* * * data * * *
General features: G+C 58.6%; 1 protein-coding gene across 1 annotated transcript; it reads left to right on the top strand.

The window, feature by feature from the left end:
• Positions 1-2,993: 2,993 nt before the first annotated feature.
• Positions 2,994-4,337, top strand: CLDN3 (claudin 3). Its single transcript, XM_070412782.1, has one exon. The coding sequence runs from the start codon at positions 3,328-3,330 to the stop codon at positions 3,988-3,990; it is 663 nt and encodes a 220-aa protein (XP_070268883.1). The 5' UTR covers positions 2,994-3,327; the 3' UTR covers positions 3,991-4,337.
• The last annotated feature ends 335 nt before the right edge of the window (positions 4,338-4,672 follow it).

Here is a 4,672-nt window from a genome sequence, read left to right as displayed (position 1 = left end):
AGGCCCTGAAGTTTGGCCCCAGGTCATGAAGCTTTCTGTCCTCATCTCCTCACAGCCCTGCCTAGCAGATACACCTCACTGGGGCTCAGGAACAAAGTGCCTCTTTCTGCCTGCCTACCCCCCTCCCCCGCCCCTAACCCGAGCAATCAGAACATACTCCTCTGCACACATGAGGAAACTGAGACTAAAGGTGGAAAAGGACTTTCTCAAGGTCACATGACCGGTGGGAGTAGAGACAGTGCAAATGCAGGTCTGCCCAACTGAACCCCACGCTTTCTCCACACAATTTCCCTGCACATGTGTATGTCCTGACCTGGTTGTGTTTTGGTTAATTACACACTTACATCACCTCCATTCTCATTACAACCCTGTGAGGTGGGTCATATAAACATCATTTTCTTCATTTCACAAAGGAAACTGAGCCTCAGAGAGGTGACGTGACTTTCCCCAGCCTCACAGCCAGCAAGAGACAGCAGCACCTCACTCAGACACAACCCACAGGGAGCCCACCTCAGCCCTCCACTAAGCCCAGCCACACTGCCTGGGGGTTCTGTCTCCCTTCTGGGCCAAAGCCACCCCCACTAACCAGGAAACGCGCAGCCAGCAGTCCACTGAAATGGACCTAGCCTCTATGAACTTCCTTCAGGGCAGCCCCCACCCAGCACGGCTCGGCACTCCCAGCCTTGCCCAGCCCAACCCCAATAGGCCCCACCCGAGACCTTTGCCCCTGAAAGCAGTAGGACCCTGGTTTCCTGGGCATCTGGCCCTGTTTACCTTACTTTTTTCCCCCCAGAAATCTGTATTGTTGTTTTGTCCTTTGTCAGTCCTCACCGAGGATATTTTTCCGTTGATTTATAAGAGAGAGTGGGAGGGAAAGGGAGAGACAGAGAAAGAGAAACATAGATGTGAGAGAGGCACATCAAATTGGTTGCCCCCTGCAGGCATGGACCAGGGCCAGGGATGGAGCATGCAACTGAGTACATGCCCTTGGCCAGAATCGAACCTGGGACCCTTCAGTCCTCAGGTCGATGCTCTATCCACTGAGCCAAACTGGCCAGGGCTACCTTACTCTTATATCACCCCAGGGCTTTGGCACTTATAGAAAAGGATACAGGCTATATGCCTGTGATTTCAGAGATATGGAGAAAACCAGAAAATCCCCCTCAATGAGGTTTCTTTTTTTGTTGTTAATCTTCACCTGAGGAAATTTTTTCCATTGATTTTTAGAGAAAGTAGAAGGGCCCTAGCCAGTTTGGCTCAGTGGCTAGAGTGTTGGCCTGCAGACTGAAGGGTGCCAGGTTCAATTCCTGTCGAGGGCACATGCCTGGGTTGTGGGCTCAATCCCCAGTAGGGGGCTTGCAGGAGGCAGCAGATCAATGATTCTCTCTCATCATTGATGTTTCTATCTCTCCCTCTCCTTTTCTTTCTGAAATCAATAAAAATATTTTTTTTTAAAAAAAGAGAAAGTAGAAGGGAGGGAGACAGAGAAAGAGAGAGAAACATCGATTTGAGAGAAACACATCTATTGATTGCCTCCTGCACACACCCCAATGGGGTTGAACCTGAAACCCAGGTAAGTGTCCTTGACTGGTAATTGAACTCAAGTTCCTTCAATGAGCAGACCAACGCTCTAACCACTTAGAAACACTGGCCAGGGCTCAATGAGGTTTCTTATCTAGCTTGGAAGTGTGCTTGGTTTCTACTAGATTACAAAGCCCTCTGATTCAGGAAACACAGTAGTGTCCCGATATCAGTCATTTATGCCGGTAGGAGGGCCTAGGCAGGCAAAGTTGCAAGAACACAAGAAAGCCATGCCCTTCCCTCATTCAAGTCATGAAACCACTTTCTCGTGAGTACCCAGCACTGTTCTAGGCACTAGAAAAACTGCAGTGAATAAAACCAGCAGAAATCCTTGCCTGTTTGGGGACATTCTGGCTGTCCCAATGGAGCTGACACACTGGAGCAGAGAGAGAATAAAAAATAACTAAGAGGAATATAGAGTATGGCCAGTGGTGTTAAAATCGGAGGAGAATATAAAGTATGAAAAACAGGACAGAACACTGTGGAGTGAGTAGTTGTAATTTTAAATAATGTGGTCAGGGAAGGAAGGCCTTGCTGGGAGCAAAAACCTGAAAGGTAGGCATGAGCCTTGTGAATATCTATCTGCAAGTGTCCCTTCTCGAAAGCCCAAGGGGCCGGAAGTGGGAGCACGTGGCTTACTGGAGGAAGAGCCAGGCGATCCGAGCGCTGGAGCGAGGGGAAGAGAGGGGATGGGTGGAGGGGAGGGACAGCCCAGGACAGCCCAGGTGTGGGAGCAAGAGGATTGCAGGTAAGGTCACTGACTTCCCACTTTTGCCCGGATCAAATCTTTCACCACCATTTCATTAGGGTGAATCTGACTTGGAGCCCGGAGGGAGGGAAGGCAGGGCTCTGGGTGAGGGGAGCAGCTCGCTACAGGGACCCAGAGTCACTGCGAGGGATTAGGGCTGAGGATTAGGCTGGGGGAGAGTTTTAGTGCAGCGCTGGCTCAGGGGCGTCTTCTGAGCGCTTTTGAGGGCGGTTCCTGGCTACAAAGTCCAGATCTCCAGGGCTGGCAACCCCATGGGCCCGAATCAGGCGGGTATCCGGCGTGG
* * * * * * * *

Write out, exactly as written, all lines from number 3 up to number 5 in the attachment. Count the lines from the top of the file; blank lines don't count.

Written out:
• Positions 1-2,993: 2,993 nt before the first annotated feature.
• Positions 2,994-4,337, top strand: CLDN3 (claudin 3). Its single transcript, XM_070412782.1, has one exon. The coding sequence runs from the start codon at positions 3,328-3,330 to the stop codon at positions 3,988-3,990; it is 663 nt and encodes a 220-aa protein (XP_070268883.1). The 5' UTR covers positions 2,994-3,327; the 3' UTR covers positions 3,991-4,337.
• The last annotated feature ends 335 nt before the right edge of the window (positions 4,338-4,672 follow it).